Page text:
Job seekers: If you are thinking about careers outside academia, here is something for your cover letters. From a panel at this year’s SXSW, “Maps of Time: Data as Narrative” (audio of the panel is available through that link and worth listening to), comes one of the clearest invitations to history majors thinking broadly about their career paths:
Living in the eternal now, surrounded by our tweets, facebook posts and other copious amounts of social and highly personalized information, we forget the importance of history and historical reasoning and influence in our work.
AHA Past President Anthony Grafton expressed similar thoughts in his recent comments to the New York Times on programs that help sift through massive text archives, as did AHA Executive Director James Grossman in his recent column on “big data.” As we develop more ways to generate data, and as we get better at programming machines to sift through this data, human analysis becomes more important, not less. And, taking the quote above as an example, it sounds like the analysis needed is that of the historian.
So how can a history class help prepare students for this world? How can teachers and students more explicitly tie “thinking historically” to these emerging fields? The history class need not teach programming languages or data systems, but it can align with the trend toward “maps” and mapping data.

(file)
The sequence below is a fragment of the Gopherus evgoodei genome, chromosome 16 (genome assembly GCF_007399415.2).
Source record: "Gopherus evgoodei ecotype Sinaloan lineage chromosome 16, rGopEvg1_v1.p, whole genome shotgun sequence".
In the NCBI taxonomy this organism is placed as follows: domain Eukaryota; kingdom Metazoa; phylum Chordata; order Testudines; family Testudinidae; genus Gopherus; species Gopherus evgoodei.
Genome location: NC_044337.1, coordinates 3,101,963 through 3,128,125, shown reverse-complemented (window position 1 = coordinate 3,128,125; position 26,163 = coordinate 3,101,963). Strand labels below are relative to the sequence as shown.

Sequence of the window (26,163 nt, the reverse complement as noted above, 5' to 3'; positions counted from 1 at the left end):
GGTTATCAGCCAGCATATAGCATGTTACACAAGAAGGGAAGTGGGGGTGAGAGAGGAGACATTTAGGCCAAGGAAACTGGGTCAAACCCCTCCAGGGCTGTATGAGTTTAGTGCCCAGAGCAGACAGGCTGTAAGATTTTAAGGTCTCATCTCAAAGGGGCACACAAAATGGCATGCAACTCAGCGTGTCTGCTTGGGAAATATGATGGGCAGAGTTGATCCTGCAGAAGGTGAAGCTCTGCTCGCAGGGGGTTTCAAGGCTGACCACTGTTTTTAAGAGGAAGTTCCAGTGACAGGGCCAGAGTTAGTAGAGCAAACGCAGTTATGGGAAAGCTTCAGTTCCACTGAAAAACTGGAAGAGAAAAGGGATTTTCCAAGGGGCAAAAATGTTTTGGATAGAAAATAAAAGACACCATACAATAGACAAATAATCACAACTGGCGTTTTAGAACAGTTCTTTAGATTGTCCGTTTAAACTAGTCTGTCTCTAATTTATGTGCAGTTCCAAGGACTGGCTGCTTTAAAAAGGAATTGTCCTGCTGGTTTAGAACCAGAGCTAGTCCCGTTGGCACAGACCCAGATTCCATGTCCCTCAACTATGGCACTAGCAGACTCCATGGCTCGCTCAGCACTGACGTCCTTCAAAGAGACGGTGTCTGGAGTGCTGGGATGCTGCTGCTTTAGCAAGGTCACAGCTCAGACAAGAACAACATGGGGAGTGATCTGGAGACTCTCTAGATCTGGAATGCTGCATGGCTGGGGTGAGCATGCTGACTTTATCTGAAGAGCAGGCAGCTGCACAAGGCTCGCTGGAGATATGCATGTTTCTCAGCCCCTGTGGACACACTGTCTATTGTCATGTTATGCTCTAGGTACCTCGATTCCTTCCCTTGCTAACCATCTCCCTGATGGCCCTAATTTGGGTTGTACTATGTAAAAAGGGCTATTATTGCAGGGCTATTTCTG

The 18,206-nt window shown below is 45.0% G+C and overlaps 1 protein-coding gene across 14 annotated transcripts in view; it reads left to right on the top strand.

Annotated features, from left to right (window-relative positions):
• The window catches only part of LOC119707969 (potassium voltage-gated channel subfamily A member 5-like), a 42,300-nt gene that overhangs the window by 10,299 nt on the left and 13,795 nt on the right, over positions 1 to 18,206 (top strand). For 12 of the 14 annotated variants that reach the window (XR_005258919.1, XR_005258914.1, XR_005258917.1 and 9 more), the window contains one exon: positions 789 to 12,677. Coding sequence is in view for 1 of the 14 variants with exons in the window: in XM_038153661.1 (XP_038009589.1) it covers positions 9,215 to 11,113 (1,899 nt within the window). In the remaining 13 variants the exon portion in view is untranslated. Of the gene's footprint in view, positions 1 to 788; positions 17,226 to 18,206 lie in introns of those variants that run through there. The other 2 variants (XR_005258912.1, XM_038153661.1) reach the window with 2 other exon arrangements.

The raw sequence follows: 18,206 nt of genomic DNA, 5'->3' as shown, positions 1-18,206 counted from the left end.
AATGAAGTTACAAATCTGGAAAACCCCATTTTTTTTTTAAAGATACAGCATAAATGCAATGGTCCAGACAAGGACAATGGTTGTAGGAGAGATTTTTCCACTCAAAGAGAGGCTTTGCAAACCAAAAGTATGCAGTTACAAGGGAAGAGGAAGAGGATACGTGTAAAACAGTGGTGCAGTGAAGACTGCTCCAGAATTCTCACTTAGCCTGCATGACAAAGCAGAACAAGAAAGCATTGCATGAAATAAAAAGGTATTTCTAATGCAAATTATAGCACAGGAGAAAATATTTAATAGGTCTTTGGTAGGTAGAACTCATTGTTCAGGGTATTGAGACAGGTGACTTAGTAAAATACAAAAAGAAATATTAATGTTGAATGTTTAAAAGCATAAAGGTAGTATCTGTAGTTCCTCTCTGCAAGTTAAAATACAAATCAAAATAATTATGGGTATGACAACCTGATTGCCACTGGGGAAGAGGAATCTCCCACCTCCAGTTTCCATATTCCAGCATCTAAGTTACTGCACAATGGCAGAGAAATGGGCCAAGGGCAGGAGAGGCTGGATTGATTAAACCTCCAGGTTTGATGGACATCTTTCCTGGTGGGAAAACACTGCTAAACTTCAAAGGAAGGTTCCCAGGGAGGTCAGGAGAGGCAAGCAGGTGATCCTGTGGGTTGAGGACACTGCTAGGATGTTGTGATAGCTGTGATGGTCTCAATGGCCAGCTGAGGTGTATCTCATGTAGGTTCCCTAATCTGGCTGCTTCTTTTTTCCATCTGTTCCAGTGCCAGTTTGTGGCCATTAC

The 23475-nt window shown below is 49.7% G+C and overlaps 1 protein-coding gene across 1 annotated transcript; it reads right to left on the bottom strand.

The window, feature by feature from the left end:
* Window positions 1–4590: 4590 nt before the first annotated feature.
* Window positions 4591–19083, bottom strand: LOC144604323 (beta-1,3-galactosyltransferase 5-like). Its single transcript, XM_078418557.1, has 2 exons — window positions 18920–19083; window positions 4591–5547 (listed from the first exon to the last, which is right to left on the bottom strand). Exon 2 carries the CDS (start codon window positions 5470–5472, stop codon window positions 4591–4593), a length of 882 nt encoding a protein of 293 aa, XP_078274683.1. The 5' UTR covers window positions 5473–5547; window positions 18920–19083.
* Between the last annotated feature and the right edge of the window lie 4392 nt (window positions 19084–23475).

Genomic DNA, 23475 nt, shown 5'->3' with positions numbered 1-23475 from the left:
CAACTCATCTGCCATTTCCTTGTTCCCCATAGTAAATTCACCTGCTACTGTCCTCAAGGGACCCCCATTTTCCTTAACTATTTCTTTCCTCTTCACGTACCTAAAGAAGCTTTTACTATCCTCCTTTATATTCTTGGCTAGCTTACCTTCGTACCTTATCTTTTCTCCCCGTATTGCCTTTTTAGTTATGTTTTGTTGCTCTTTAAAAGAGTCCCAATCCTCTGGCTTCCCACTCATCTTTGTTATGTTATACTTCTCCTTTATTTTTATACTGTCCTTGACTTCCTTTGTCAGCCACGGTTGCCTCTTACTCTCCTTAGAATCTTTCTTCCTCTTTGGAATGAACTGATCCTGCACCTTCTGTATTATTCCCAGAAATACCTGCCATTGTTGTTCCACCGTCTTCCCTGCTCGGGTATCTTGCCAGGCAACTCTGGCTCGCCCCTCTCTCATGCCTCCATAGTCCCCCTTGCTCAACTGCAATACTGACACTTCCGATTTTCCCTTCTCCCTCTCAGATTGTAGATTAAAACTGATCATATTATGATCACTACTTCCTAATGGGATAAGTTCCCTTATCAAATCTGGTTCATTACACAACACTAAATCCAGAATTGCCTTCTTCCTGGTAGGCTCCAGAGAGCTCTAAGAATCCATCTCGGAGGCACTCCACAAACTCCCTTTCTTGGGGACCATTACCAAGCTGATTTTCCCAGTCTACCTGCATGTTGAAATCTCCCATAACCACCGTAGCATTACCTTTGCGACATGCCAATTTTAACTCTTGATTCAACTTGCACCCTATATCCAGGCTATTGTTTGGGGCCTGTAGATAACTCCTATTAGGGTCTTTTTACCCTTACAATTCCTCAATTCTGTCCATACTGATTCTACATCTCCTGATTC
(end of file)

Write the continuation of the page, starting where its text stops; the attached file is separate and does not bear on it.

History teachers have long used timelines to great effect. Being able to construct a timeline appears in several K–12 social studies curriculum standards. Data wranglers are similarly using time maps, timelines, and other visualizations to allow the human analyst to see data in new ways. However, the history teacher and student, dealing as they are with a data set even bigger than that of today’s social media content, also know something about periodization, the big vistas of continuity and change, and how narratives are socially constructed over the long term (not just in the daily back-and-forth of social media). (See the AHA website for lesson plans, discussion, and statements on historical thinking.)
Visualizations need to become much more complex to capture disciplined historical thinking. Luckily, the technology is there. For example, ChronoZoom lets a user zoom down through all of time, from the whole of the cosmos to the tiny corner of human history. This project makes for some thrilling visuals, but it could also potentially allow for representations of many overlapping or competing narratives and periodizations (more on the project here). Too many digital timeline tools emphasize singular events, and de-emphasize groups of events, periods, events without fixed start and end dates, and changing views of events. They present a chronology, but are often dangerously close to taking the nuance out of history.
A visually oriented historian, trained in thinking critically about periodization, could greatly expand the palette of the data scraper, fulfilling the promise of presenting information in a way that leads to new conclusions, allowing data to be reduced to understandable narratives, but without becoming oversimplified or exclusionary.